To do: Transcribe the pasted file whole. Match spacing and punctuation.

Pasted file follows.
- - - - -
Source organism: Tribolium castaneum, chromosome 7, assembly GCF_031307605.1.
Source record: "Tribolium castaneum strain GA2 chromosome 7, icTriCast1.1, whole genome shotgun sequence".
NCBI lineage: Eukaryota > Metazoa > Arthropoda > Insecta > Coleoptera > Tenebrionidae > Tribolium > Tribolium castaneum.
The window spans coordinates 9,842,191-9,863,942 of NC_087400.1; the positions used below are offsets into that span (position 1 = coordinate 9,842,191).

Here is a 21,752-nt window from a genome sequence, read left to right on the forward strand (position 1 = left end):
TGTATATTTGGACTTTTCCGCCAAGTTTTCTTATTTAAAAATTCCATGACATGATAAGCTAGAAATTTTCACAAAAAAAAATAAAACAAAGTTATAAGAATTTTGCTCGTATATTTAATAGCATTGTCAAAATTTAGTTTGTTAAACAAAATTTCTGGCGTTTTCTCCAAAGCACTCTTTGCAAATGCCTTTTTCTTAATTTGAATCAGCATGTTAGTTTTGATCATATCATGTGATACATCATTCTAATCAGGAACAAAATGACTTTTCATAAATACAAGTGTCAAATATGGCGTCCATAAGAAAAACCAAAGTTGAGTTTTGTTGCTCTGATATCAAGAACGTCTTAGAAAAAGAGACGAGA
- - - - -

Source organism: Tribolium castaneum, chromosome 7, assembly GCF_031307605.1.
Source record: "Tribolium castaneum strain GA2 chromosome 7, icTriCast1.1, whole genome shotgun sequence".
NCBI lineage: Eukaryota > Metazoa > Arthropoda > Insecta > Coleoptera > Tenebrionidae > Tribolium > Tribolium castaneum.
The window spans coordinates 9,842,191-9,863,942 of NC_087400.1; the positions used below are offsets into that span (position 1 = coordinate 9,842,191).

Here is a 21,752-nt window from a genome sequence, read left to right on the forward strand (position 1 = left end):
TGTATATTTGGACTTTTCCGCCAAGTTTTCTTATTTAAAAATTCCATGACATGATAAGCTAGAAATTTTCACAAAAAAAAATAAAACAAAGTTATAAGAATTTTGCTCGTATATTTAATAGCATTGTCAAAATTTAGTTTGTTAAACAAAATTTCTGGCGTTTTCTCCAAAGCACTCTTTGCAAATGCCTTTTTCTTAATTTGAATCAGCATGTTAGTTTTGATCATATCATGTGATACATCATTCTAATCAGGAACAAAATGACTTTTCATAAATACAAGTGTCAAATATGGCGTCCATAAGAAAAACCAAAGTTGAGTTTTGTTGCTCTGATATCAAGAACGTCTTAGAAAAAGAGACGAGA